Looking Back Six Seasons: My Advice for Would-Be Gardeners

Looking back over six seasons of gardening, I have a few nuggets of advice to pass on.   Take what I say as a stern warning with enthusiastic encouragement.  Gardening is good for the soul, but so is fasting—remember this…

Get a good book
Assuming you have never had a real garden before, a good book is a necessity. The book to buy if you live in the south is the Southern Living Garden Book. It is an encyclopedia containing everything you could possibly want to know. This book will keep you in good stead and give you images to pine over once you discover that the salesperson at the local garden store has never heard of many of the lovely flowers you have your heart set on. Be prepared for sticker shock if your prior gardening experiences were limited to impatiens, pansies, marigolds, and such—the good stuff costs a lot more. 

Snapdragons in evening sun

Your soil is probably not very good  
Mine yard was 85% clay.   Never dig around in wet clay because when the sun comes out you get pottery.  Wait until the ground is just moist, then amend the soil (make it better for growing), by mixing in other substances.   Manure plus topsoil worked for me. Prepare to buy  manure by the bag.    Mix it in good, as if you are making bread—it matters. 

Pay attention how much sunlight your space receives
Before choosing plants, you need to know the sunlight pattern of each inch of the yard. According to gardening books, these patterns are full sun, part sun/part shade, or all shade. Of course, full sun in Denver or Syracuse and full sun in Atlanta or Birmingham are very different things.     Atlanta is very hot with sporadic rain in summer—look for plants native to Mexico, Texas, and Arizona— they can handle it. 

Set a firm  budget for plants, then triple it
First of all, be realistic about your goals. You can start by using my simple formula for creating a plant budget. Start by measuring the space to be planted and then divide the resulting area into 100 square foot segments. Next, budget 125.00 for every 100 square feet of land that will be planted. Go to your bank and draw out the final amount. (Yes, it must be cash to get the proper effect.) Then, on returning home, find the sewer opening closest to your garden-in-waiting, and throw in all the money. This is a necessary step so that you can endure with equanimity the eventual loss of most of what you planted—especially if you are conned into buying beautiful and ever so fragile hybrids. Now, have a drink. Next week, take the same amount of money and start buying gardening supplies, starting with books. Remember, you really want the garden, and it’s only money. Right?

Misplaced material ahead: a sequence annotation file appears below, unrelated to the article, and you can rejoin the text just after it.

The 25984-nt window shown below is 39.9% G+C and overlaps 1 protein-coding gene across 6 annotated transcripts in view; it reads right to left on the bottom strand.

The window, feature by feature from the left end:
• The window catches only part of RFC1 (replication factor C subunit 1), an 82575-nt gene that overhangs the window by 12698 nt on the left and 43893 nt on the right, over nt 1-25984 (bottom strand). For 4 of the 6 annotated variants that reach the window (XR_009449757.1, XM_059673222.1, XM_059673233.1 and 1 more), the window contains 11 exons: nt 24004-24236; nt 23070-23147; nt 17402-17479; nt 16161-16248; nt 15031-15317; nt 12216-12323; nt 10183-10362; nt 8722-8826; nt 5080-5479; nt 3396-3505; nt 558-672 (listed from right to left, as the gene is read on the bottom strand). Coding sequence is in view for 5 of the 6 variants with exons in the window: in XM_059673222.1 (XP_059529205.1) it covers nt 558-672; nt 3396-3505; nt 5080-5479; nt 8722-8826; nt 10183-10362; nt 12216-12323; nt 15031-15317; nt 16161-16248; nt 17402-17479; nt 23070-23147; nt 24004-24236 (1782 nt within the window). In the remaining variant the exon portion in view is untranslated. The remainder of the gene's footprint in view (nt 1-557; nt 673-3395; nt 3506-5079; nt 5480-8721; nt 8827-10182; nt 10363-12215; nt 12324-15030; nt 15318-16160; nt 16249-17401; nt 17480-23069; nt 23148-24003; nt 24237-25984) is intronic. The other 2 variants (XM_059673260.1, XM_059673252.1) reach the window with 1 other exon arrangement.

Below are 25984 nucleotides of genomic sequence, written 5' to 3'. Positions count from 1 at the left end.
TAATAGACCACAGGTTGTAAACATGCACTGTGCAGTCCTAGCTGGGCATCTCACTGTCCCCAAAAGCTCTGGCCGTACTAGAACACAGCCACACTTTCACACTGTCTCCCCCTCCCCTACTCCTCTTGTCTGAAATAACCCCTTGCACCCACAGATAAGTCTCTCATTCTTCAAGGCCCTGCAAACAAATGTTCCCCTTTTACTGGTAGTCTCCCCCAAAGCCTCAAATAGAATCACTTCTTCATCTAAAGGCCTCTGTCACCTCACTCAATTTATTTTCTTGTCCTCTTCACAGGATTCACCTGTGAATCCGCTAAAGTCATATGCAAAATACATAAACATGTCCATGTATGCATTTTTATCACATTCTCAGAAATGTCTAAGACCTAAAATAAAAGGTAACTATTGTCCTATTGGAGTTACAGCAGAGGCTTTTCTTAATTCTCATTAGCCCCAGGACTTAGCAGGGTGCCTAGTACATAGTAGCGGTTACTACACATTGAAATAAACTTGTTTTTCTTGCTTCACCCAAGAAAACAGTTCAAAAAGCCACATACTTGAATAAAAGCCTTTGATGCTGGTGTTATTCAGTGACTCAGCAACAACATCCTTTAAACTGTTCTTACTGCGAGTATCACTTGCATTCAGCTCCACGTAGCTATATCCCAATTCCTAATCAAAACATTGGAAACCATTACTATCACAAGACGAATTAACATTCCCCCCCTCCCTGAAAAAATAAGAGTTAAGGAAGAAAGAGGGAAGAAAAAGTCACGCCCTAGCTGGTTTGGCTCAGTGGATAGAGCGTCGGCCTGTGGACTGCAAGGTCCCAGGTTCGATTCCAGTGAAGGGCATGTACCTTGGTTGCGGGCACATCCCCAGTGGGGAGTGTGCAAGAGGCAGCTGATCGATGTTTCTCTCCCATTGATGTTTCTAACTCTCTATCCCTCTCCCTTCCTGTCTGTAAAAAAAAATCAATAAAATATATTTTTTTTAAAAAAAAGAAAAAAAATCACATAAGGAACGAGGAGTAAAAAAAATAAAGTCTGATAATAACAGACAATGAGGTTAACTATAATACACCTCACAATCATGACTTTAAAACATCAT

Plants have an odd sense of humor
Every year I have planted basil. Most years, it grows fine with regular watering. Three years ago, I had beautiful basil plants that were a week away from harvest. Then it rained for three days straight, and every single plant turned yellow, got moldy, and died. So, I have become touchy about basil, watching anxiously all summer waiting for the perfect time to harvest it. This year, I found two basil plants happily growing next to my herb garden in my neighbor’s driveway. Both plants had the nerve to grow in a bed of gravel spread on top of weed cloth. Go figure… In my gut, I know that basil has been laughing at me…

Your garden is a neighborhood, and you are only one resident
The news that you have a garden is quickly passed on to every squirrel, chipmunk, opossum, lacewing, whitefly, aphid, mealy bug, and fungus spore within a three-mile radius. For some reason, no one ever tells ladybugs. It takes a while to realize that a garden is a new neighborhood, and as the new chic address, expect lots of new tenants. The books will tell you about these critters, show you pictures, and tell you all the ways to get rid of them, as if that were possible. What actually happens is you do continuous and valiant battle until worn out by their resilience. Then you take one of two paths. 

The first path requires a hazmat suit and warnings to family and friends to avoid going in the garden, no matter what.  The second path, the sane one, is to declare a truce and simply decide that the new neighbors are not that bad, and the garden is simply part of the circle of life.  Increase your budget for plants and chill out.  Grab a beer or a cool glass of chardonnay, and go meet your new neighbors. Point them out to family, friends,  and anyone who stops to admire the garden.  (It’s OK to let them have the impression that you consider the bugs to be a feature.)  Even better,  tell everyone you decided to be an organic gardener—you will get cool points and a good explanation for all holes in the hostas.  

Gardening grows on you (handle the pun, you’re an adult). Despite having spent six seasons dealing with bugs, having plant funerals, wrestling with unruly cannas, spending too much money, and meeting every possible bug—I love it!!! You will too. Now, go measure your yard and start mapping out the sunlight–there’s a plant sale in a few months. 


  1. Hilarious, and not that far from the truth!

    1. I learned every lesson the hard way, like it’s a bad idea to plant perennials in Atlanta in June. Hopefully, this advice helps others avoid my mistakes.

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